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Gupta Sculpture at Mathura, Circa 300 to 650 A.D.

Title:Gupta Sculpture at Mathura, Circa 300 to 650 A.D.
Author:Srivastava, V.N.
Publication:Marg
Enumeration:Vol. 15 Issue no. 2; March 1962, p. 49-58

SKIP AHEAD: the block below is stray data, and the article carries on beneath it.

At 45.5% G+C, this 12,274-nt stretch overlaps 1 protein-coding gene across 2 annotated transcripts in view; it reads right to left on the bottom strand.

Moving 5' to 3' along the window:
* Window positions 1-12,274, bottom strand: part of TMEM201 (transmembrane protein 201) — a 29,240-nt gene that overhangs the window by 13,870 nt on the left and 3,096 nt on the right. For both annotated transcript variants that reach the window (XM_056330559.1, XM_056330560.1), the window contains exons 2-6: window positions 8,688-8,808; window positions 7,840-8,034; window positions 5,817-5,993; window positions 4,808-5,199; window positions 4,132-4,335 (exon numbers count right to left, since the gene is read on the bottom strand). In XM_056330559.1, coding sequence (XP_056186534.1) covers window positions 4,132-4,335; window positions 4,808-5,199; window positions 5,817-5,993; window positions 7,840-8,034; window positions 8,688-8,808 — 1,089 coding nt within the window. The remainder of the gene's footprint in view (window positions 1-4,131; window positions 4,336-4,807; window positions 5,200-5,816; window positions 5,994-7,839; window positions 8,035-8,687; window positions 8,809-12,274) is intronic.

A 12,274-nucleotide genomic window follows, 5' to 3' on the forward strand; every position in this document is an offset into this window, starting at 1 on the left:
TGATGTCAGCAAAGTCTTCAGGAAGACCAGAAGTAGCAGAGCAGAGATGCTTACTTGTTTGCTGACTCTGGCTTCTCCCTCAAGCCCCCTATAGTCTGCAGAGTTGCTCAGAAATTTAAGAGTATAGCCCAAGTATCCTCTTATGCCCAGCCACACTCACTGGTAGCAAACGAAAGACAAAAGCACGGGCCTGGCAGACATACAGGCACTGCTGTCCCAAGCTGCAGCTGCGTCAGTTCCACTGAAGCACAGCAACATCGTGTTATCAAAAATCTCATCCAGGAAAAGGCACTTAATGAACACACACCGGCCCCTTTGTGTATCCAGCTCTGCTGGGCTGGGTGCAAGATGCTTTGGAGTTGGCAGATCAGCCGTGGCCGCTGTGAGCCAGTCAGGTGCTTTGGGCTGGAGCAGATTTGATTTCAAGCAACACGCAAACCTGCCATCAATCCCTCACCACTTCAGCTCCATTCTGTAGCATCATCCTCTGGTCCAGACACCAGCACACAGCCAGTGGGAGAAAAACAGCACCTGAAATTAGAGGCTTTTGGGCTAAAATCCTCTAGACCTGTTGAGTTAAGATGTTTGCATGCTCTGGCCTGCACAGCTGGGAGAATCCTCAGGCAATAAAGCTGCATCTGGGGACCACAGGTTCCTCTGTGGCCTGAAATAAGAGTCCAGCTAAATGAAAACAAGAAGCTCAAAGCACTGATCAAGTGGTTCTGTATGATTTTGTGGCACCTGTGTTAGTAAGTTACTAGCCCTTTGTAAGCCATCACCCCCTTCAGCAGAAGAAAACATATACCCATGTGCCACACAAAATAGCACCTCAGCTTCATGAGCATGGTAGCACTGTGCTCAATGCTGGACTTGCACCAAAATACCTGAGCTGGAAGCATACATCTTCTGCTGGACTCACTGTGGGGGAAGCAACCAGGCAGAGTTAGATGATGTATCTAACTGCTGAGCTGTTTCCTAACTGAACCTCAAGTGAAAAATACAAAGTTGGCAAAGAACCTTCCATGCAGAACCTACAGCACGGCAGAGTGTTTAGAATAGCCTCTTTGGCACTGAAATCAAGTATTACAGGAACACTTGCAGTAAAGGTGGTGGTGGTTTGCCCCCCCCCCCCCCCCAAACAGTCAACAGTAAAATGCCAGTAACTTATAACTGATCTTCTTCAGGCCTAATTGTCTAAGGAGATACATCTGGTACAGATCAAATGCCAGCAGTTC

Abstract:Gupta art is a direct legacy of the Mathura school of the Kushana period. However, while Kushana art was addicted to the mundane world, the Gupta craftsmen worked for a higher ideal, and attempted to establish a closer harmony between art and thought. The earliest Mathura sculpture with the Gupta classical ideal is the Buddha from Bodhgaya (4th century). The art reached its zenith in the 5th century, as exemplified in the standing Buddha image dedicated by Yasadinna in the Archaeological Museum, Mathura. During the Gupta period, all other art -- Jaina or Brahmanical -- depended on the Buddhist prototype for the stylistic features. Mathura art was predominantly religious in character -- Buddhist, Jaina, and Hindu -- however, secular themes, such as ornamental designs, also found place in Gupta art at Mathura.

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